KU Senate passes resolution opposing social media policy
- Feb. 6, 2014
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A resolution was unanimously passed at the University Senate meeting on Thursday concerning the Kansas Board of Regents social media policy.
The resolution opposed the policy on the grounds that the policy infringes upon First Amendment rights, conflicts with principles of academic freedom, hurts the recruitment and retention of faculty and imposes a threat to the higher education systems of Kansas. It also asked that the policy be suspended pending the recommendations of the work group, which should be announced in April.
“We felt that it was important to keep putting pressure on the board about this,” faculty senate president Chris Steadham said in the meeting. “The idea more than anything else is to make sure that they know there is broad and strong opposition to this policy and across the state. Now moving forward this is simply a first step.”
Provost Jeffery Vitter also addressed the Senate on the topic of the social media policy. In his presentation, he announced that the University would be creating a policy of its own to deal with any issues that may arise. The policy would build off how the board defines improper social media use and give the chancellor the ability to ask for an ad hoc committee that would help advise the University on how to handle a situation.
The provost hopes that the policy will be presented at the Feb. 11 University Senate Executive Committee meeting.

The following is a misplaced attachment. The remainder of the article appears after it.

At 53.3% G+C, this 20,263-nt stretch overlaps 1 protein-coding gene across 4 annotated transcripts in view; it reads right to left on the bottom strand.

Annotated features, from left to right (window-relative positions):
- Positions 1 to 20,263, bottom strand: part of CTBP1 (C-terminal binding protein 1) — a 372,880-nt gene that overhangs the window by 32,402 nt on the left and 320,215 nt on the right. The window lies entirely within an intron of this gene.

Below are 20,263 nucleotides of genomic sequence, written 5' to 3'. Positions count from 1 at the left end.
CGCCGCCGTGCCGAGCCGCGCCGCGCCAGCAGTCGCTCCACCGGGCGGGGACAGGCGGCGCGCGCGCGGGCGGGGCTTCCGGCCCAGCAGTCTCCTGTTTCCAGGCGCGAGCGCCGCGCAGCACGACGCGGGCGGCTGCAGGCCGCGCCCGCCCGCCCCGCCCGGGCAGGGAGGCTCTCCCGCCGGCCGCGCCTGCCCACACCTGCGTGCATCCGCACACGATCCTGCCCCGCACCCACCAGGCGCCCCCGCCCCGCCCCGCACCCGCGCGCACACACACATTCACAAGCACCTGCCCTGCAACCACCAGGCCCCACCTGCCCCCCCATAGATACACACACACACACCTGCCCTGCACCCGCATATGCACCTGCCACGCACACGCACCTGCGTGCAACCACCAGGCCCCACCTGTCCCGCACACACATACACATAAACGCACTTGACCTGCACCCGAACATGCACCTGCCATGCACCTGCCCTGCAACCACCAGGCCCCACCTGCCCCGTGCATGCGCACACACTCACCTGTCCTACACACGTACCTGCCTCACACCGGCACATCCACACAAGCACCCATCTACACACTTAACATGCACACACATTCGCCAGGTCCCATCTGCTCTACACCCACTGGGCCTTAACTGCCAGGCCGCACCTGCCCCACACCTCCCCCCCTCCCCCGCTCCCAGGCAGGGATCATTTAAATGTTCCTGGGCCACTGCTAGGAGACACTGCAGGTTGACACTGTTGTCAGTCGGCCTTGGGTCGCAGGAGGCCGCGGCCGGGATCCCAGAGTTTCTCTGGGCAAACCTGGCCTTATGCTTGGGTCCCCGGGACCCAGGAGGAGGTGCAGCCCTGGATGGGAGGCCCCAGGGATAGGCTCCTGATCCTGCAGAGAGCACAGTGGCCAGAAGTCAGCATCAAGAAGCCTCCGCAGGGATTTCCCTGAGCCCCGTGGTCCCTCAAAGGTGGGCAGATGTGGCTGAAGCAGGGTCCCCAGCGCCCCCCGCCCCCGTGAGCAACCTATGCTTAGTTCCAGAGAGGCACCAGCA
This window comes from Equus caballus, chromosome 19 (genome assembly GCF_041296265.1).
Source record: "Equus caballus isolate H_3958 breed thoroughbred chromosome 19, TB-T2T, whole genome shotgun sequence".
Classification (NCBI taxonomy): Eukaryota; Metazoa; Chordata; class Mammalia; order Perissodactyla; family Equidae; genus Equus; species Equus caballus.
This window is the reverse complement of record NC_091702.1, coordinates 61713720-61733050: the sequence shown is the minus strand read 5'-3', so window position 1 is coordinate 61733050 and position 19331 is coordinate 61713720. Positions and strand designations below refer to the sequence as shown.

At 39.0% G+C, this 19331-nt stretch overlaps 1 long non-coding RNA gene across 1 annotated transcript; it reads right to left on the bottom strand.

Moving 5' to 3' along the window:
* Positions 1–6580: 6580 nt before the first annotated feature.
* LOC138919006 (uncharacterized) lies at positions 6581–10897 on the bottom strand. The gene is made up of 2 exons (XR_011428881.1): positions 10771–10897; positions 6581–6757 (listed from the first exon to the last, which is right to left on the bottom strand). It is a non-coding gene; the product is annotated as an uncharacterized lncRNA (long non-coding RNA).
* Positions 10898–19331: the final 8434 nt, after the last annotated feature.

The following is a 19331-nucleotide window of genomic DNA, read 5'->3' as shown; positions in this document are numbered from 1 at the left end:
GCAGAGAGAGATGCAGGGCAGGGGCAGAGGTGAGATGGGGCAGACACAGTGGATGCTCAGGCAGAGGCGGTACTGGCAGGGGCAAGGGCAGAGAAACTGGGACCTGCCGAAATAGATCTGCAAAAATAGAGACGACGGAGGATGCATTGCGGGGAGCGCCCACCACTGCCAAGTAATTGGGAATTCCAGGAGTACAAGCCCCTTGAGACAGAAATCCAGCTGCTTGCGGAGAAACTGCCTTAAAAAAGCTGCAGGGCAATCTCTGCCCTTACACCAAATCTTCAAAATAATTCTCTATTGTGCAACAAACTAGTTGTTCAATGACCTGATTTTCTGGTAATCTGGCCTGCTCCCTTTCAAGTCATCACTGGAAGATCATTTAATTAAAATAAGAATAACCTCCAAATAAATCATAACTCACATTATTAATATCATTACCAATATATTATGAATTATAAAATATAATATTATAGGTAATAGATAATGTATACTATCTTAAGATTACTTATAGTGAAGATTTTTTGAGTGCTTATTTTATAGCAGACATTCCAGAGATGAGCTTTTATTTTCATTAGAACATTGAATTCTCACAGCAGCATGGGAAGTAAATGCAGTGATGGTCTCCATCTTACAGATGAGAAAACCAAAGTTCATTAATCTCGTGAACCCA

“I think that having some prescribed plan so that we can deal with situations in a very timely way, but get a thoughtful look at the situation will position the University more effectively to deal with things in a rational way and I think delay a lot of concerns,” Vitter said in his presentation.
After the Provost’s presentation, faculty representatives questioned how the university hopes to deal with the policy in the future. The Provost thinks that, from a practical standpoint, the focus should remain on the revised policy that the work group creates.
Representatives also questioned how the policy could affect students. The provost recognized that it indirectly affects students because it changes the environment they are in. Other representatives agreed.
“Students see it as a potential degrading of the degrees that they are working hard to earn,” faculty representative, Katherine Clark said.
The provost encouraged faculty to continue to express their opposition to the policy, so that the board is aware of the concerns, in the hope of revising the policy.
“It’s worth pointing out that this policy is flawed and it would be better off suspended,” Vitter said.
“I think it would have a very positive effect on continuing to put a spotlight on this issue to the board and emphasize why the current policy is not wanted. I’m not going to advocate for that in my role, but I think there’s a great value for that.”
— Edited by Tara Bryant